“They have an opportunity to sell it as a brand,” he says.

“’Look, our waters are amazing, they have plenty of seagrass that’s supporting carbon storage, biodiversity, fisheries and so on.

“And they can actually enhance these ecosystem services by assisting [the seagrass] recovery.”

Particle Puns

Republish

Creative Commons Logo

Republishing our content

We want our stories to be shared and seen by as many people as possible.

Therefore, unless it says otherwise, copyright on the stories on Particle belongs to Scitech and they are published under a Creative Commons Attribution-NoDerivatives 4.0 International License.

This allows you to republish our articles online or in print for free. You just need to credit us and link to us, and you can’t edit our material or sell it separately.

Using the ‘republish’ button on our website is the easiest way to meet our guidelines.

Guidelines

You cannot edit the article.

When republishing, you have to credit our authors, ideally in the byline. You have to credit Particle with a link back to the original publication on Particle.

If you’re republishing online, you must use our pageview counter, link to us and include links from our story. Our page view counter is a small pixel-ping (invisible to the eye) that allows us to know when our content is republished. It’s a condition of our guidelines that you include our counter. If you use the ‘republish’ then you’ll capture our page counter.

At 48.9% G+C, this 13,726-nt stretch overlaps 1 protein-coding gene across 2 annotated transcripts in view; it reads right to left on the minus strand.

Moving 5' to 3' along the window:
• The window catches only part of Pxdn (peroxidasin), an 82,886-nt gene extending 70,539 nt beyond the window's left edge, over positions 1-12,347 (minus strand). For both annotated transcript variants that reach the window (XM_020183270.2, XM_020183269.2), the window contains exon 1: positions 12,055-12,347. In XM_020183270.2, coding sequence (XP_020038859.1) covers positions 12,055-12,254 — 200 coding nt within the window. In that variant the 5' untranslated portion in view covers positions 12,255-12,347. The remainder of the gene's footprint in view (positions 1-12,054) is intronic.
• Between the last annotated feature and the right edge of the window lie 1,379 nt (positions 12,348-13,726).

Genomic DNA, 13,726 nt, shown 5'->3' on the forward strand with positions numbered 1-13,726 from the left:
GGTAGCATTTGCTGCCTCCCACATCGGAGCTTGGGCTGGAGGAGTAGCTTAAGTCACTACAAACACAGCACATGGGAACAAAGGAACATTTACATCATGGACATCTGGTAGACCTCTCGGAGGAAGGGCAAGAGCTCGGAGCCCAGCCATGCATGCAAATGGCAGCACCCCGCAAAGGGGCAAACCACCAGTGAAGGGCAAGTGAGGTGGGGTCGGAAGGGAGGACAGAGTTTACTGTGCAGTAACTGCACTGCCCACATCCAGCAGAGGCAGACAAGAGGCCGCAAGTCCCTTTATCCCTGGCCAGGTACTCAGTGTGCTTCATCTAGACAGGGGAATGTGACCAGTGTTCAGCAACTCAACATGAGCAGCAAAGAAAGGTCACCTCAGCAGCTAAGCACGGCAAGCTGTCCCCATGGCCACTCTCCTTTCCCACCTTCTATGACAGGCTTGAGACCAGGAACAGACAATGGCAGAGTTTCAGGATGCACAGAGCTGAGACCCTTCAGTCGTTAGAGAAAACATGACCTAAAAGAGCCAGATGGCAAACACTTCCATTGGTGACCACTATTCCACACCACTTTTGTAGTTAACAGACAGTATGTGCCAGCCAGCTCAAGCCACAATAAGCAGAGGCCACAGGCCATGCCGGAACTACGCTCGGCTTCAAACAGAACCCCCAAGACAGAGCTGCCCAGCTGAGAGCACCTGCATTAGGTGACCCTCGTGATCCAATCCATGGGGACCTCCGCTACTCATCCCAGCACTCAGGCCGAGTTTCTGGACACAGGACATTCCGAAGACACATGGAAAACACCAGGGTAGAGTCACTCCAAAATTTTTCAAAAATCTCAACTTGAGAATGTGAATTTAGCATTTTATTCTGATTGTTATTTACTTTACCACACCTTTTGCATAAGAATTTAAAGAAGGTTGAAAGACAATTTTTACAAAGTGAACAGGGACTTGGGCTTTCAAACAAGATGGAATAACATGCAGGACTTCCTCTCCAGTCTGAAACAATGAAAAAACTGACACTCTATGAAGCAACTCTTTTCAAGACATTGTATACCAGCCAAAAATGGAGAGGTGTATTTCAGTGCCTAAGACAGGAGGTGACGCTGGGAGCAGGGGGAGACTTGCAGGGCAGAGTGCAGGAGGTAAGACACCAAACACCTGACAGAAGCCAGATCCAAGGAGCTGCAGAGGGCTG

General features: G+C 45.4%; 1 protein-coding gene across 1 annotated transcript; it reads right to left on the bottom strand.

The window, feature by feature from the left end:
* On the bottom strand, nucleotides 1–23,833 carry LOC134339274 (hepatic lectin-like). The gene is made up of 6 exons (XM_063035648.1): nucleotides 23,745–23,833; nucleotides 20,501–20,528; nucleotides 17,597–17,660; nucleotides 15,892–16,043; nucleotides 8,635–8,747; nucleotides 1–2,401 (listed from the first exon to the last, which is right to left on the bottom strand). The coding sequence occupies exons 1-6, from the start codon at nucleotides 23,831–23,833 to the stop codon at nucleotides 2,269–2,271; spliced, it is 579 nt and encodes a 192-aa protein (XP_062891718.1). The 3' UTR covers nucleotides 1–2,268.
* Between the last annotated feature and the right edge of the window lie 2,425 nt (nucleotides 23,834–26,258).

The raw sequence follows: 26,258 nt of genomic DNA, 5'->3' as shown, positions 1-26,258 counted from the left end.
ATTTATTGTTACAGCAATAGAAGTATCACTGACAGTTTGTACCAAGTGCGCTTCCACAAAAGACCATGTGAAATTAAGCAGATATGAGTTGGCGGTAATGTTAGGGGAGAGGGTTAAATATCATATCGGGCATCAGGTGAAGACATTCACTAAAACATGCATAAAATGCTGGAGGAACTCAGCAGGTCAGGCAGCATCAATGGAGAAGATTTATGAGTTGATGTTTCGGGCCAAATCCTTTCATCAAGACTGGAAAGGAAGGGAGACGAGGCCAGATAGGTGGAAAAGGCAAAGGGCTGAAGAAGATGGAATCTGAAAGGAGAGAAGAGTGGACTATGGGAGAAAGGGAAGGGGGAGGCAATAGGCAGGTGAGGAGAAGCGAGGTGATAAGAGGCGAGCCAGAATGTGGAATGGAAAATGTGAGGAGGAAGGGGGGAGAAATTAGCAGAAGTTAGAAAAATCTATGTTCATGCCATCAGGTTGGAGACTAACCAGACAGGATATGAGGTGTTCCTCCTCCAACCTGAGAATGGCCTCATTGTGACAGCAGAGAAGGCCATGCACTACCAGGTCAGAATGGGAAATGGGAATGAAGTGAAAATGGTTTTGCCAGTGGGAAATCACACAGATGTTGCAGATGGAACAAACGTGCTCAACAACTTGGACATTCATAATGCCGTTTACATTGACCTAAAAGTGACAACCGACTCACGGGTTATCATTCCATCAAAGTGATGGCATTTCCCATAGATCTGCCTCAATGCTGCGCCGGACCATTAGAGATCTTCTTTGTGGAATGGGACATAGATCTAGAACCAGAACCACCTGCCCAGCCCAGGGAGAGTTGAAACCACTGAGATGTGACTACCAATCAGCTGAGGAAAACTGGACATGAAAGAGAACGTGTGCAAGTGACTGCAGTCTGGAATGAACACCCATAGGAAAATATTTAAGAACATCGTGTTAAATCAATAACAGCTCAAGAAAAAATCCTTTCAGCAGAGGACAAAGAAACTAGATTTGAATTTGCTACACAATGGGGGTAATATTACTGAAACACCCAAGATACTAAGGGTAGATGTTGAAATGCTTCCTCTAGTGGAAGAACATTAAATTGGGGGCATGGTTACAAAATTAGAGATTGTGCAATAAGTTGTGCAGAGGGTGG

If you’re republishing in print, please email us to let us so we know about it (we get very proud to see our work republished) and you must include the Particle logo next to the credits. Download logo here.

If you wish to republish all our stories, please contact us directly to discuss this opportunity.

Images

Most of the images used on Particle are copyright of the photographer who made them.

It is your responsibility to confirm that you’re licensed to republish images in our articles.

Video

All Particle videos can be accessed through YouTube under the Standard YouTube Licence.

The Standard YouTube licence

  1. This licence is ‘All Rights Reserved’, granting provisions for YouTube to display the content, and YouTube’s visitors to stream the content. This means that the content may be streamed from YouTube but specifically forbids downloading, adaptation, and redistribution, except where otherwise licensed. When uploading your content to YouTube it will automatically use the Standard YouTube licence. You can check this by clicking on Advanced Settings and looking at the dropdown box ‘License and rights ownership’.
  2. When a user is uploading a video he has license options that he can choose from. The first option is “standard YouTube License” which means that you grant the broadcasting rights to YouTube. This essentially means that your video can only be accessed from YouTube for watching purpose and cannot be reproduced or distributed in any other form without your consent.

Contact

For more information about using our content, email us: particle@scitech.org.au

Copy this HTML into your CMS
Press Ctrl+C to copy

We've got chemistry. Want something physical?